The sedimentary rock Bauxite has a high Aluminum content together with Gallium.
The minerals Gibbsite (Al(OH)3), Boehmite (γ-AlO(OH)) and Diaspore (α-AlO(OH)), together with the two iron oxides goethite (FeO(OH)) and Haematite (Fe2O3), as well as Kaolinite (Al2Si2O5(OH)4) and tiny quantities of Anatase (TiO2) and Ilmenite (FeTiO3 or FeO.TiO2), make up the remainder of this complex component of cement.
Finally, gypsum is a mineral made up of hydrated calcium sulfate. It gives cement its grey color and has been found in the construction of the Pyramids in Egypt.
How Cement is Made
All the ingredients above except for gypsum are combined in precise chemical compositions depending on the type of cement that is required.
The mixture is then ground and blended by either a dry process or a wet process.
The resulting mix is then fired in a kiln at 2,600° F (1,427° C). The resulting pellets are called clinker.
Once the clinker cools, it is combined with the gypsum (which acts as a curing time regulator) and ground into an extremely fine powder.
What Determines the Permeability of Concrete?
Concrete’s permeability is determined by three factors:
1. Water to Cement ratio
The higher the quantity of water relative to cement present in the mix, the greater the permeability.
Using more water results in a lower level of compaction.
That means that the particles of cement and aggregate are less tightly bound together, leaving more voids through which water and gas can pass.
Because cement hardens through a chemical reaction with water, once the reaction is complete, a certain amount of water is left behind in the concrete.
It is then free to flow in whichever direction it chooses.
To achieve a low permeability close to zero, a ratio of 0.4 water to cement is required.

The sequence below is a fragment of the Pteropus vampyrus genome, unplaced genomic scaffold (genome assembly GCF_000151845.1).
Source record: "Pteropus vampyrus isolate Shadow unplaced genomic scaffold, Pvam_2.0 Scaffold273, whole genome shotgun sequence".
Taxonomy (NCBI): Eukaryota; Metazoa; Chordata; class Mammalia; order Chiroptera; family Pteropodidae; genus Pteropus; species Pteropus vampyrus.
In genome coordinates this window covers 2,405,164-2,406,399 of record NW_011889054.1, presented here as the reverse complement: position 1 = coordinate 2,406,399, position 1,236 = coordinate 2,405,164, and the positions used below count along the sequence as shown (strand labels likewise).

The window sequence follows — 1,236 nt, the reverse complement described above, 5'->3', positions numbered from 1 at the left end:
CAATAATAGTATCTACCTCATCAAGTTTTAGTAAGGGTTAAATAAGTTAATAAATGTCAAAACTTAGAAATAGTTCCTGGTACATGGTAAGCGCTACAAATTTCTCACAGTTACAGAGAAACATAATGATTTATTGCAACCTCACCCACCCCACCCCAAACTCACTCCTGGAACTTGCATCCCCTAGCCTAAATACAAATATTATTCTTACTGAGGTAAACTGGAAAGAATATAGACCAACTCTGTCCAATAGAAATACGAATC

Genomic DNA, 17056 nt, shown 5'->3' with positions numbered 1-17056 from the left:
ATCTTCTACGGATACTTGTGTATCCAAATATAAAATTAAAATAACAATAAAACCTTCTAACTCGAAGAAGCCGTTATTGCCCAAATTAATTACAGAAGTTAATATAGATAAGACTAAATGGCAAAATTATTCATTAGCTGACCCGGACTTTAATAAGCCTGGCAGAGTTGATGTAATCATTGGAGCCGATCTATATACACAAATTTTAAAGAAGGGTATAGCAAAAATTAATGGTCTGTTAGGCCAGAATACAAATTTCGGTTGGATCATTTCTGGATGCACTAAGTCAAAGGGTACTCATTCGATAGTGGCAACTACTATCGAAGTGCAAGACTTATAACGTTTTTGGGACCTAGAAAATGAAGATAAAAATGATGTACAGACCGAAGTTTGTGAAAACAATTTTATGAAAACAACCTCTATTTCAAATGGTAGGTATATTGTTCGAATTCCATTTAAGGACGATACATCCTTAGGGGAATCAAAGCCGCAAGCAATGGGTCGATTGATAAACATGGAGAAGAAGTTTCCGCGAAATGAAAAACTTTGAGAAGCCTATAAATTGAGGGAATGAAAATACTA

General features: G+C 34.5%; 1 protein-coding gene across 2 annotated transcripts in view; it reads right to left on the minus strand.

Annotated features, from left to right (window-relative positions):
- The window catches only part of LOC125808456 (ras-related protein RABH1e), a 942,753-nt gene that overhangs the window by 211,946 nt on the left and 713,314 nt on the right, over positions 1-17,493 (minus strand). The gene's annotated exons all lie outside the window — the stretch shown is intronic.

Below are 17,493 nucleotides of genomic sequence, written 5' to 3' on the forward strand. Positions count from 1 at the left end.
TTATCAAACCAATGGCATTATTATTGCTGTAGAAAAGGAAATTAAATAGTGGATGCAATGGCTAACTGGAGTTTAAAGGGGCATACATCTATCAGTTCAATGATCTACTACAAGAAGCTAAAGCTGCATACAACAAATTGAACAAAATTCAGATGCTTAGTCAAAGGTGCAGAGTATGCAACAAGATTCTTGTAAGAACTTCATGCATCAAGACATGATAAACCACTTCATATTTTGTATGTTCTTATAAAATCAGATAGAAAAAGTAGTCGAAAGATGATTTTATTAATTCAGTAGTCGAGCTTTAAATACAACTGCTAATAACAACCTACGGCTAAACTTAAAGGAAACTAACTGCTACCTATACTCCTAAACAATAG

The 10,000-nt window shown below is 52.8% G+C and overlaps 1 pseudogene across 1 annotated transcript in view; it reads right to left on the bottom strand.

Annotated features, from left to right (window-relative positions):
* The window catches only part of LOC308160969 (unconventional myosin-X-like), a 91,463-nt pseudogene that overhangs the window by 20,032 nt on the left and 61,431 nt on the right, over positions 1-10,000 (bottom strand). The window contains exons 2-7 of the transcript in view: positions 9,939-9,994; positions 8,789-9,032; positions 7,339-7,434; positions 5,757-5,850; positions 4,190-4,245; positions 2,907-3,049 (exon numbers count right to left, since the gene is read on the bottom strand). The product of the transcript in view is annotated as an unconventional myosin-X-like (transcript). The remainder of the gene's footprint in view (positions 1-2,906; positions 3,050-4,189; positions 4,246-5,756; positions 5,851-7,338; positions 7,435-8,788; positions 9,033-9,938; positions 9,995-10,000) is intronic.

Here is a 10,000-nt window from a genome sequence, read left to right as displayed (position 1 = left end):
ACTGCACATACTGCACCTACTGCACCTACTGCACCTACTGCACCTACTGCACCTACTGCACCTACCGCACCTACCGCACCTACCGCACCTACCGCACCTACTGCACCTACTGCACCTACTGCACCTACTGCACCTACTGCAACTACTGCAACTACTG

Additives called superplasticizers are used when manufacturers mix up very low permeability concrete.
2. Compaction of Concrete
When concrete is poured, a tool is used to vibrate the concrete in an attempt to remove air voids as well as excess bleed water.
This has the effect of reducing the number of pores, especially interconnected pores, through which moisture and gas can pass.
3. Curing of Concrete
Sufficient time is required for concrete to cure properly.
Often, construction teams will cover concrete with a damp cloth to prevent the surface from drying out in the sun.
This prevents water from getting trapped inside the concrete and prevents it from properly curing.
In critical areas like basements and flat roofs, additional waterproofing is required to prevent moisture and gas from penetrating the concrete.
You can judge the success of these waterproofing measures by the fact that boats and floating barges have been successfully constructed using concrete as well as dams and water reservoirs.
4. Other Factors that Affect Concrete Permeability
As it gets older, cracks develop which affect the permeability of the concrete.
The size of aggregates used and the addition of additives together with the quality of water used affect concrete’s ability to withstand moisture and gas encroachment.
Concrete is a strong, versatile material that is flawed by being extremely porous.
However, with the development of modern additives and manufacturing processes, it has overcome its permeability to become a vital structural product.